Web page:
CVM's Newell-Fugate Selected As Montague-Center Scholar
Posted September 25, 2018
Dr. Annie Newell-Fugate, an assistant professor in the
Department of Veterinary Physiology and Pharmacology (VTPP) at the
Texas A&M College of Veterinary Medicine & Biomedical
Sciences (CVM), has been named a 2018-19 Montague-Center for
Teaching Excellence (CTE) Scholar.
Montague-CTE Scholar awards are given annually to
one tenure-track faculty member from each college based on their
ability and interest in teaching.
"I am proud and honored to present the Montague-CTE award to Dr.
Newell-Fugate for excellence in teaching," said Dr. Eleanor M.
Green, the Carl B. King Dean of Veterinary Medicine. “Her
commitment and interest in teaching speaks to her unwavering
dedication to students in the classroom. We commend her as she
joins the elite few who have earned this prestigious award.”
Newell-Fugate, who calls teaching a privilege, said receiving
the award is the highlight of her young teaching career at Texas
“I am humbled and honored to have been selected to be in the
esteemed company of so many current and former Montague-CTE
Scholars whose approaches to teaching scholarship I greatly
admire,” she said.
“As one who has taught undergraduate students in my research
laboratory and with large animal models of human disease for 10
years and in the classroom for eight years, I have an intense
passion for undergraduate education,” she said. “Undergraduate
students are enthusiastic, driven, and open-minded learners. Their
dedication to the mastery of knowledge in their chosen discipline
mirrors their commitment to their career goals. It is a privilege
to positively impact this group of students on a daily basis in my
classroom and research laboratory.”
Newell-Fugate joined the VTPP faculty in 2014 and recently began
teaching VTPP 427, “Physiology II,” having previously taught the
biomedical sciences program core course VTPP 423, “Physiology
After teaching the same course for a few years, Newell-Fugate
said the challenge of developing a new course design for VTPP 427
has been a welcome one that has allowed her to extend her
“What I love most about teaching is the ability to develop
critical-thinking and problem-solving skills while fostering a
passion and enthusiasm for integrative physiology in my students.
In the instruction of my students in both a didactic setting and
research laboratory activities, I dovetail basic science within the
context of clinical cases,” she said. “The integration of these
disciplines instills a greater understanding and appreciation of
physiology. Additionally, it is a joy to witness them grow as
students and individuals throughout their time in my course(s) or
As part of her recognition, Newell-Fugate will receive a $6,500
grant to further develop innovative teaching techniques that can be
made available to other faculty members.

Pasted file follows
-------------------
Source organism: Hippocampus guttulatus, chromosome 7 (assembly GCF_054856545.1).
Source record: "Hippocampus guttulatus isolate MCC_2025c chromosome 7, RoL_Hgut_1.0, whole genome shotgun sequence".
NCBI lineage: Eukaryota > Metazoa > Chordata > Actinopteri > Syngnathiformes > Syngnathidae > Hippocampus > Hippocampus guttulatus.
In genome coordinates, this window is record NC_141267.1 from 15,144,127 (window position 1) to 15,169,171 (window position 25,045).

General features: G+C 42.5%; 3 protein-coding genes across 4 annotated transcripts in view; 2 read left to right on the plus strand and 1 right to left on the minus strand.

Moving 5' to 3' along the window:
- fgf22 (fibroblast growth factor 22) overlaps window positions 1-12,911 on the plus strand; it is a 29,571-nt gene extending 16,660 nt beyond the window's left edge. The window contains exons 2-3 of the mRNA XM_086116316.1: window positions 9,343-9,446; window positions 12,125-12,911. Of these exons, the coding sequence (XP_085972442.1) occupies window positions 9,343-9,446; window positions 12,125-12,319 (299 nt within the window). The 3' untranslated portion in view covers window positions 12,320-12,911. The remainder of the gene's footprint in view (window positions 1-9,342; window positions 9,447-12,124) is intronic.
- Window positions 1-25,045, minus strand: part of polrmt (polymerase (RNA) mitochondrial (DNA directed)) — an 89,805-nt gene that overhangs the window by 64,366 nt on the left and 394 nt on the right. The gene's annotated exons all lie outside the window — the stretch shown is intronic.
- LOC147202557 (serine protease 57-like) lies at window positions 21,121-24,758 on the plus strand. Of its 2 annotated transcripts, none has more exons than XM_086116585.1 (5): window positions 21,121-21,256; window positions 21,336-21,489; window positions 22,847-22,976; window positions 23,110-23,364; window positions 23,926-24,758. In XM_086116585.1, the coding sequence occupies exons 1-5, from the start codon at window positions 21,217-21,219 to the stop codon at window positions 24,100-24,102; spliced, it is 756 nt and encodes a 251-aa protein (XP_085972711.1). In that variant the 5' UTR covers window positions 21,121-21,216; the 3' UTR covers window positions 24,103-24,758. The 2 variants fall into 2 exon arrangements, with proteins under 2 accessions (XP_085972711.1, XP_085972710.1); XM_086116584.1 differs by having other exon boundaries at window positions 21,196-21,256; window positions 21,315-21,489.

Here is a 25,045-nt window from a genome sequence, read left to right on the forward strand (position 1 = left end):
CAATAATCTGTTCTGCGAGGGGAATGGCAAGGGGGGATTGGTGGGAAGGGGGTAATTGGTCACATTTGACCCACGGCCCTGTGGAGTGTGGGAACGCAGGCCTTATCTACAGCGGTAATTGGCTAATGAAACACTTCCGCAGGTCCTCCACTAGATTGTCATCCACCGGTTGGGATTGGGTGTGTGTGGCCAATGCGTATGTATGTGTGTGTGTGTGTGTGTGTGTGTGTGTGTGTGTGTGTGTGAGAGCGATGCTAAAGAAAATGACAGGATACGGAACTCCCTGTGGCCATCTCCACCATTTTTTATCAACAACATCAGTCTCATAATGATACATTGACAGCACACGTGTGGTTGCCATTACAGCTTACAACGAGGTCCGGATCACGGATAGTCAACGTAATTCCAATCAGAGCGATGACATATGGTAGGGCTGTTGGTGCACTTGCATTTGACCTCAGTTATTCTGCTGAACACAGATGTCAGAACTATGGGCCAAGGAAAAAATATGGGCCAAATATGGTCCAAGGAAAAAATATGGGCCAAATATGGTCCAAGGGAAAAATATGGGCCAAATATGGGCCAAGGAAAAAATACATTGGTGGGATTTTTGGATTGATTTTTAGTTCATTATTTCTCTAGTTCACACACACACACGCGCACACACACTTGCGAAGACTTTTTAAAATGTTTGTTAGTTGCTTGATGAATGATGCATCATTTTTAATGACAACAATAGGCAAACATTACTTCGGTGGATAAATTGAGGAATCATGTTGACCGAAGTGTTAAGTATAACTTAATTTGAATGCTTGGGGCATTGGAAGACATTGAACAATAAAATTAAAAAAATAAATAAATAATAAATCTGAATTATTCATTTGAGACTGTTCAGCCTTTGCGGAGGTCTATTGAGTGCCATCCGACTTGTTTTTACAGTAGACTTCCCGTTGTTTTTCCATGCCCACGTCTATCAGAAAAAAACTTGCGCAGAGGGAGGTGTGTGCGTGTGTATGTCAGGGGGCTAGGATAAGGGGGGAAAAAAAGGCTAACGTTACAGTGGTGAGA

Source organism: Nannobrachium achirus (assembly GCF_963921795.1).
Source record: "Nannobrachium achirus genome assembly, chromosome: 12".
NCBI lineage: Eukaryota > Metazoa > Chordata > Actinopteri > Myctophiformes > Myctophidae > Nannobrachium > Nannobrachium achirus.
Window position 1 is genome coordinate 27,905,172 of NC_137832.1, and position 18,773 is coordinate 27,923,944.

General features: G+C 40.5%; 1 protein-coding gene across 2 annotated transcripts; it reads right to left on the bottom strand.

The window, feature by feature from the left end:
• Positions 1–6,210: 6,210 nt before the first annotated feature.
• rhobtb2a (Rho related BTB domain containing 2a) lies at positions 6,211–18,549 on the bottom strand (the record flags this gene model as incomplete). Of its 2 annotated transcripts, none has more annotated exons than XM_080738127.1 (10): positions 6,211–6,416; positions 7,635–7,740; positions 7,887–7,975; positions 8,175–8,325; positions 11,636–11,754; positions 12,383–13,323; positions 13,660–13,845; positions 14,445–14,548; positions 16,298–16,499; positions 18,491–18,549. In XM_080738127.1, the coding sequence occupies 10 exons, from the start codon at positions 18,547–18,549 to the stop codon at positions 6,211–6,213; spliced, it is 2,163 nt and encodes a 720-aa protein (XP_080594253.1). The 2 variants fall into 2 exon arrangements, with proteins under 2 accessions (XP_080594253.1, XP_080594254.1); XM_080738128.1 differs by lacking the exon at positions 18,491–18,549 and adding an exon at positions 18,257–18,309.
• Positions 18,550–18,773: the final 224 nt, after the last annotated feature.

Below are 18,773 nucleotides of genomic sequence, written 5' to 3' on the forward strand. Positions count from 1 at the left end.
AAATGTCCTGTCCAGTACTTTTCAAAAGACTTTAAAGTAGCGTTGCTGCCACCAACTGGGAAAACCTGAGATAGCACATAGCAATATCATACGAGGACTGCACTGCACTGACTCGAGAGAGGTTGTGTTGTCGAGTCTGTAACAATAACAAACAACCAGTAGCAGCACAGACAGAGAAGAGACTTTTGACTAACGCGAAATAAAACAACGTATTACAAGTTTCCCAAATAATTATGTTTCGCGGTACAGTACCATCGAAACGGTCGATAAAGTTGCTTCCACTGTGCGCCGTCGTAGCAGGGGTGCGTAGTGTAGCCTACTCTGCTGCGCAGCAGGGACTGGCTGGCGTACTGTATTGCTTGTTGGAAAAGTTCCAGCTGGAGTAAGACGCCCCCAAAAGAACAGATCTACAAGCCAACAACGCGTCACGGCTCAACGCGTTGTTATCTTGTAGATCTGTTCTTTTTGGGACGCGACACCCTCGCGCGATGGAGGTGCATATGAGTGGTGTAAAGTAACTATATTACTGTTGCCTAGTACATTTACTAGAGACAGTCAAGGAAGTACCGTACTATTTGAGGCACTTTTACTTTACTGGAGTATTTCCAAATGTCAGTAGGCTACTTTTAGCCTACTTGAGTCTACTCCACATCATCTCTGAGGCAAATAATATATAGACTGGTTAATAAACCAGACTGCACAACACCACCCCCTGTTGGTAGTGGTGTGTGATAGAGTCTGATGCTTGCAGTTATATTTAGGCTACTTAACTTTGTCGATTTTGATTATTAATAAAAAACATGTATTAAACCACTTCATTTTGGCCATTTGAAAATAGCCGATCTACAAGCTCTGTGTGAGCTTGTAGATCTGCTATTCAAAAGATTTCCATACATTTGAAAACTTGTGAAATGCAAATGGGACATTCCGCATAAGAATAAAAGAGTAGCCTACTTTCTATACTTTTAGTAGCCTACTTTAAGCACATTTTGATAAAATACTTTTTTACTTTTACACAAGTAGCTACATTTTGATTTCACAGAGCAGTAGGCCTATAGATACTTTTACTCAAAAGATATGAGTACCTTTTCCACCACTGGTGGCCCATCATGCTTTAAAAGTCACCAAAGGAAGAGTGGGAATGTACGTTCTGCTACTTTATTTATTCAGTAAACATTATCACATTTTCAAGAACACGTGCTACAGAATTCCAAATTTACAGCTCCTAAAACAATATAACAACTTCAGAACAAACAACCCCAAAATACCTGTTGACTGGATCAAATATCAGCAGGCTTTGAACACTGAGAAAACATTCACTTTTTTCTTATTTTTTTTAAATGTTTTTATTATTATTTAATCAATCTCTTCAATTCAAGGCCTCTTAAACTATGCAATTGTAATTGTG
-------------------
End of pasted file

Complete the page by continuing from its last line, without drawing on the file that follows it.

With those funds, she plans to create short video tutorials for
each Physiology II class that will highlight each lecture and be
available to students both before and after class; develop
round-table discussions of cases with both medical and veterinary
practitioners that will cover fluid balance in critical patients,
as well as the diagnosis and management of female reproductive
disease(s) and of diabetes mellitus (types I and II); and design
and implement a hands-on laboratory that covers techniques related
to reproductive biology and endocrinology, including an
introduction to the methods utilized to measure hormones in the
discipline of endocrinology.
She believes that innovative teaching is critical to impactful
instruction and begins with communication and passion.
“The classroom is a two-way road with exchange of information
and engagement on the part of the faculty member and the students,”
Newell-Fugate said. “A passion for teaching, the scholarship of
teaching, and for one’s own discipline is essential to the
successful implementation of innovative teaching techniques.
“Students learn more, integrate concepts better, and retain
information longer in classes where innovative and engaging
teaching practices are employed,” she continued. “Several former
undergraduate students in my ‘Physiology I’ course have contacted
me as health professional students to tell me how helpful my course
was as preparation for their professional curriculum. Innovative
teaching better prepares the nation’s next generation of scientists
and health professionals.”
Newell-Fugate earned her bachelor’s degree with honors in
biology from the University of North Carolina at Chapel
Hill; Doctor of Veterinary Medicine degree from North Carolina
State University College of Veterinary Medicine; master’s degree in
wildlife reproduction from the University of Pretoria, in the
Republic of South Africa; and doctorate in reproductive physiology
from the University of Illinois at Urbana-Champaign.
She said she is thankful for the support she has received as a
young faculty member within the CVM—and especially for the support
she has received from Carl B. King Dean of Veterinary Medicine
Eleanor Green, VTPP department head Larry Suva, and the CVM
The Montague-CTE Scholars awards are named in honor of Kenneth
Montague ’37, a distinguished alumnus and outstanding trustee of
the Texas A&M Foundation.
For more information about the Texas
A&M College of Veterinary Medicine & Biomedical Sciences,
please visit our website at vetmed.tamu.edu or join us on Facebook, Instagram, and Twitter.
Contact Information: Megan Palsa, Executive Director of
Communications, Media & Public Relations, Texas A&M College
of Veterinary Medicine & Biomedical Science; email@example.com;
979-862-4216; 979-421-3121 (cell)
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